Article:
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As a healthcare provider, speaking about the role of mental health in overall health has become routine.  I also happen to be married to a psychologist so speaking about mental health comes relatively easy for me.  But, I recognize it does not come easy for many. For this reason, it is critical we increase the awareness of mental health matters so that more people can feel comfortable expressing their thoughts, emotions, and, in turn, struggles. Psychological disorders like depression and anxiety are prevalent in our society, yet many suffer in silence. The annual Bell Let’s Talk day is an example of a corporate marketing campaign designed to increase mental health awareness, with the hope that awareness leads to improved mental health outcomes.

During the past two years, amid a global pandemic, there has been an increased focus on mental health. Lockdowns, job and income loss, isolation, health anxiety has affected many (most?) during this time period, including people of all ages. Of course, mental health conditions like depression and anxiety pre-date the global pandemic and will occur when it has ended.

If you’re reading this blog you’re likely a patient of mine, and thus already aware that the pandemic incited change to my workplace. Stress has been a constant for me during the pandemic, ping-ponging from work-related stress to my son’s education to my family’s health. I shudder to think how I would have handled this stress had I not had people in my life willing to listen, empathize, sympathize, and support.

Stress, in and of itself, is not a mental health condition. In the past, I’ve written about the role stress might play in physical pain and other physical disorders. This blog can be found clicking here. Stress is a naturally occurring thought process that we must find an outlet for in order to keep ourselves healthy. If you’ve already identified the outlet that works well for you then you’re probably managing better than some. For many, exercise is that outlet. For others, meditation or reading is their escape from the negative thoughts associated with stress.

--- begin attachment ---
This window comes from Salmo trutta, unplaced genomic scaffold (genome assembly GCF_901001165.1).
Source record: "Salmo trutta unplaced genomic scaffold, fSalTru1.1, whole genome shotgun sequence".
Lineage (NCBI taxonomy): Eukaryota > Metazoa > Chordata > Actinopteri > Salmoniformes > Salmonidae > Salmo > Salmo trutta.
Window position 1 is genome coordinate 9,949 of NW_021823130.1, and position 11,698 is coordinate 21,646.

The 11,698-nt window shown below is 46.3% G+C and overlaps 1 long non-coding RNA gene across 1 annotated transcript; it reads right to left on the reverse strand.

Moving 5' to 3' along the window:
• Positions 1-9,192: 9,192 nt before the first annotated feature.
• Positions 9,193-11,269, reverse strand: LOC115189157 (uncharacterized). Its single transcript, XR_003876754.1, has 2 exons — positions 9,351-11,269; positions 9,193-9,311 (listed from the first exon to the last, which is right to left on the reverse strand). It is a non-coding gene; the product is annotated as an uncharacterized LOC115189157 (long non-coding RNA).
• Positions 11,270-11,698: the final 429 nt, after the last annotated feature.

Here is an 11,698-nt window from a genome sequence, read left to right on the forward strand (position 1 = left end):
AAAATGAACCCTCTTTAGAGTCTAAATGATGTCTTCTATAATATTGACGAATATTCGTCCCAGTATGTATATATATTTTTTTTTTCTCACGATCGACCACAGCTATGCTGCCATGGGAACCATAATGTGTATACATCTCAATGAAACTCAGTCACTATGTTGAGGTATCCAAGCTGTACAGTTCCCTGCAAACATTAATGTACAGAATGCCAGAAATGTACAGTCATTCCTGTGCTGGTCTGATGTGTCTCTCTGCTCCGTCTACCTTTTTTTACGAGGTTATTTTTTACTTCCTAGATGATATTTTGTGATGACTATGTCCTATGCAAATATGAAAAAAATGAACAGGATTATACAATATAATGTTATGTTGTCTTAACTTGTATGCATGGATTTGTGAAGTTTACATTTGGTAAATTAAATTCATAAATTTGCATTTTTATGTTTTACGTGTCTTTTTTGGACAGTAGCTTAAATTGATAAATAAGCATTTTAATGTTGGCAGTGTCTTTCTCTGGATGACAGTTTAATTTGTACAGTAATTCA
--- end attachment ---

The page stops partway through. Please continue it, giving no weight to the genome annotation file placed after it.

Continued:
I have always experienced a better mood when I’m regularly exercising or engrossed in a novel. I’ve also dabbled in meditation. Recently, due to ongoing pandemic-related stress, I’ve increased my commitment to meditation, and I have begun keeping a gratitude journal. Read about the benefits of a gratitude journal [here]. Reminding myself what I am grateful for is a great equalizer to the stress I might be experiencing. After all, there are many facets to our lives – so we should ensure that we take a big picture view more regularly so we don’t get overwhelmed by the stress of the day/week/month/year/pandemic.

What we write in our own gratitude journal is really for our own eyes only. However, it should come as no surprise that I am grateful to be a chiropractor. My wife and I just finished watching the mini-series, Dopesick, chronicling the opioid crisis in North America spearheaded by the narcotic pain killing drug, OxyContin (contains the narcotic opioid Oxycodone). This highly addictive drug has been prescribed for moderate to severe pain to millions of people. My role as a chiropractor is primarily to help others manage their pain without the use of drugs or surgery as much as possible. While the opioid crisis story is not new to me, watching Dopesick reinforced my passion as a chiropractor to help those who would otherwise turn to medications, including stronger medications like an opioid.

Pain comes in various forms and severity. In turn, there is and will always need to be a role for pain medication. But, there are several pain medications to try before turning to an opioid (such as pain relievers like Acetaminophen [Tylenol], or NSAIDS like ibuprofen [Advil] or naproxen). And, of course, the best course of action is to manage pain while seeking a remedy for the source of said pain. Physical injuries and mental health conditions are commonly associated with pain, and while pain medication may be required as part of the solution, physical and mental rehabilitation can turn out to be life savers.

If you’re struggling with an injury or pain, whether the problem is new or old, don’t hesitate to come see me to begin the road to recovery.

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